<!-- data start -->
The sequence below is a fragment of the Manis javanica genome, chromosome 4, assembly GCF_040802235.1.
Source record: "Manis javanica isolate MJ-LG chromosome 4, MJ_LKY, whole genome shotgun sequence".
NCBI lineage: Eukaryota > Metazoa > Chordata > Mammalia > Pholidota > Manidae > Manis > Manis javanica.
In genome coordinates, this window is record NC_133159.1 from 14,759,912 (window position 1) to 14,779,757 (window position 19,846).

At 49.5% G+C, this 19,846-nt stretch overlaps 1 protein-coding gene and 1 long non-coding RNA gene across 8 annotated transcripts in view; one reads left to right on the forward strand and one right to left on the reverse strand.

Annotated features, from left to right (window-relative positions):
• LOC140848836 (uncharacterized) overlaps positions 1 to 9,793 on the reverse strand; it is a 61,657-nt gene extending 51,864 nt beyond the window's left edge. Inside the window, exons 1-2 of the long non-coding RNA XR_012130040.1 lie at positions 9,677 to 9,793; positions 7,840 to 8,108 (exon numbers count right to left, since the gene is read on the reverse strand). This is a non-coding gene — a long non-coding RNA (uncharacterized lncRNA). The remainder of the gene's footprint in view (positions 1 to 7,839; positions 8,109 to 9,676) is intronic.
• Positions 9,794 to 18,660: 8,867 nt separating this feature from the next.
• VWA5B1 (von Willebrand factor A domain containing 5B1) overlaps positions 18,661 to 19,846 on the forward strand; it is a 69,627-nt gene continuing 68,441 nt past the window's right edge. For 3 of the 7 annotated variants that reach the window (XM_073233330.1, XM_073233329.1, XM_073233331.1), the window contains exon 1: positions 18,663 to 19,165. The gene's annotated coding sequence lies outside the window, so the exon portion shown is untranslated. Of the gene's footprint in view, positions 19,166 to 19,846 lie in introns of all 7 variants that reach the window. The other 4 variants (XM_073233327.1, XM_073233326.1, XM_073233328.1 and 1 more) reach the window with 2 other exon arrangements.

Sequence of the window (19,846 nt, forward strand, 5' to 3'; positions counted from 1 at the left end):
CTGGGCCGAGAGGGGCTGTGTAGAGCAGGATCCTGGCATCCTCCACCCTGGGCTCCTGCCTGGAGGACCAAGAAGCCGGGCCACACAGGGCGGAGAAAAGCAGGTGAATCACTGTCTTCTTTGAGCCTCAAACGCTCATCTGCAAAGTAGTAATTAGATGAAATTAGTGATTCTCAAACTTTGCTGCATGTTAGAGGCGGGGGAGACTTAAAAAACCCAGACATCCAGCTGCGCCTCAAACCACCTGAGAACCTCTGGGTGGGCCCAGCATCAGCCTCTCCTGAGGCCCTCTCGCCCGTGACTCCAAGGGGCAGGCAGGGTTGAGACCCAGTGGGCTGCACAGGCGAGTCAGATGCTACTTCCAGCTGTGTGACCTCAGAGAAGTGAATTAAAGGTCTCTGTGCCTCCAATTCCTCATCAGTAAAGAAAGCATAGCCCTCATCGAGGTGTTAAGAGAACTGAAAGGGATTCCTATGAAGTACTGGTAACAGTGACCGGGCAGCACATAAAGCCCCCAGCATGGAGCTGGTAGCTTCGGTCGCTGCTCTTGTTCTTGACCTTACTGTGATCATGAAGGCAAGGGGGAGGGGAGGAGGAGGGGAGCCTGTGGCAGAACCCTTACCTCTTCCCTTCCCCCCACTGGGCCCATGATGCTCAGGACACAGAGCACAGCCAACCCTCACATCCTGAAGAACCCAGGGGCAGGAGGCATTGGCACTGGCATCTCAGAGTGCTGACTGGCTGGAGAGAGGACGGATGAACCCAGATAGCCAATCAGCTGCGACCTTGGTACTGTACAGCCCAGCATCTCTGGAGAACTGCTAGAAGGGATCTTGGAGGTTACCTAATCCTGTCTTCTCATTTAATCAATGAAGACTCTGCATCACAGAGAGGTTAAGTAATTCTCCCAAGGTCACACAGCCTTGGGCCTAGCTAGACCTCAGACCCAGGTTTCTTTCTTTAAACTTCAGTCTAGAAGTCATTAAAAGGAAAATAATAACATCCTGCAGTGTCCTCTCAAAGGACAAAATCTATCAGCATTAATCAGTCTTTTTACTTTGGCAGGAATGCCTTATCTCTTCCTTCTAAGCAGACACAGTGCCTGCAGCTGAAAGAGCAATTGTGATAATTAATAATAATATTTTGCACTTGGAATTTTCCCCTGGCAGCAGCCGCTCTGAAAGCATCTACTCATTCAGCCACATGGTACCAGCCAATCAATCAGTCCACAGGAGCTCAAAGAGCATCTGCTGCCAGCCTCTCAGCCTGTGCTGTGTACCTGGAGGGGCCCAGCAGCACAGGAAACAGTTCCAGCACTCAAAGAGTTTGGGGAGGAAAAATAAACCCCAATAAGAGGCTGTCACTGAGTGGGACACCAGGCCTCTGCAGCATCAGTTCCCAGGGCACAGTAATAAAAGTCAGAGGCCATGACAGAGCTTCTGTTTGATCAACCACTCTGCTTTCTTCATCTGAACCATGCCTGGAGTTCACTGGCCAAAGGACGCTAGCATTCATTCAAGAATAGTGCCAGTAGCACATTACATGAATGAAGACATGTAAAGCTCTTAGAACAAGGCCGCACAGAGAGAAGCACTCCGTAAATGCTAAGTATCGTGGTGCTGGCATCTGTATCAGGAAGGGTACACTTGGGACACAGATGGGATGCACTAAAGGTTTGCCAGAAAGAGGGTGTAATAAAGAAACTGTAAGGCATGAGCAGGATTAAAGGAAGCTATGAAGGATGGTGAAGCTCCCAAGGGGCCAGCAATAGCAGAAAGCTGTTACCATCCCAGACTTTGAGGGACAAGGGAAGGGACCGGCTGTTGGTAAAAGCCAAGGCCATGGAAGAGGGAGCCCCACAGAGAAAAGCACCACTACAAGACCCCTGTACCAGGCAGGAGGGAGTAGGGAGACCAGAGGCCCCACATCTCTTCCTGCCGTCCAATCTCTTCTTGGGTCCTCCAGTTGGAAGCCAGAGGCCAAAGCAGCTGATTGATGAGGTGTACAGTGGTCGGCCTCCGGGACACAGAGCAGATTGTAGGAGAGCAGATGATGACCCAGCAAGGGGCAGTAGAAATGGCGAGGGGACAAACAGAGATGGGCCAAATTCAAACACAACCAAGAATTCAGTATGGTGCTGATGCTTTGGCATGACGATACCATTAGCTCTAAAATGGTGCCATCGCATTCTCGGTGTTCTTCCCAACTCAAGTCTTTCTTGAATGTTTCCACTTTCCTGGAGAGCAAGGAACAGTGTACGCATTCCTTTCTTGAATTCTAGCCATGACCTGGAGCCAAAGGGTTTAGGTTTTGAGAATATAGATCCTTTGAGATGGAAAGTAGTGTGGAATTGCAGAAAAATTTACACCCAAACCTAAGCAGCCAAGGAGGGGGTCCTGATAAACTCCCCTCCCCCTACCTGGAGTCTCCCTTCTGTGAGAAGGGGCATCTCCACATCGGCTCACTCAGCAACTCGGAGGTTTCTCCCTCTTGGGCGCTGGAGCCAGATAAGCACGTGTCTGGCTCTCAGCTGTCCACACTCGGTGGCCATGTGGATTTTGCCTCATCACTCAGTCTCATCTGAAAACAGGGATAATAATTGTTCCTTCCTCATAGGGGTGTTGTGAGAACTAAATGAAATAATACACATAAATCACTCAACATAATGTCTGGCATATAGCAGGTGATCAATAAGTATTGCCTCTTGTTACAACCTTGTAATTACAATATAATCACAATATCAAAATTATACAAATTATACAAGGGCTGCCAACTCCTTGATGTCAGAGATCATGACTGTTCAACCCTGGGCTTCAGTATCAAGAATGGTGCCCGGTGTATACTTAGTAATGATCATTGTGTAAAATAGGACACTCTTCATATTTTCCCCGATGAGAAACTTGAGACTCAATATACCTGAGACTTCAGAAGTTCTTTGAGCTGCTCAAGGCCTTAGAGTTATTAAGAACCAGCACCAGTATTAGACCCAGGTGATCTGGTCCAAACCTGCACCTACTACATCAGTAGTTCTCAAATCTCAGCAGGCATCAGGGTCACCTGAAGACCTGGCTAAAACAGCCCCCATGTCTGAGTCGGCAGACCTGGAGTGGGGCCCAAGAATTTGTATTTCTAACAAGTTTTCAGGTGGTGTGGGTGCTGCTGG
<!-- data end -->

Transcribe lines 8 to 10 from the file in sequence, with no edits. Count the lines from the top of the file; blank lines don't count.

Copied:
• Positions 9,794 to 18,660: 8,867 nt separating this feature from the next.
• VWA5B1 (von Willebrand factor A domain containing 5B1) overlaps positions 18,661 to 19,846 on the forward strand; it is a 69,627-nt gene continuing 68,441 nt past the window's right edge. For 3 of the 7 annotated variants that reach the window (XM_073233330.1, XM_073233329.1, XM_073233331.1), the window contains exon 1: positions 18,663 to 19,165. The gene's annotated coding sequence lies outside the window, so the exon portion shown is untranslated. Of the gene's footprint in view, positions 19,166 to 19,846 lie in introns of all 7 variants that reach the window. The other 4 variants (XM_073233327.1, XM_073233326.1, XM_073233328.1 and 1 more) reach the window with 2 other exon arrangements.

Sequence of the window (19,846 nt, forward strand, 5' to 3'; positions counted from 1 at the left end):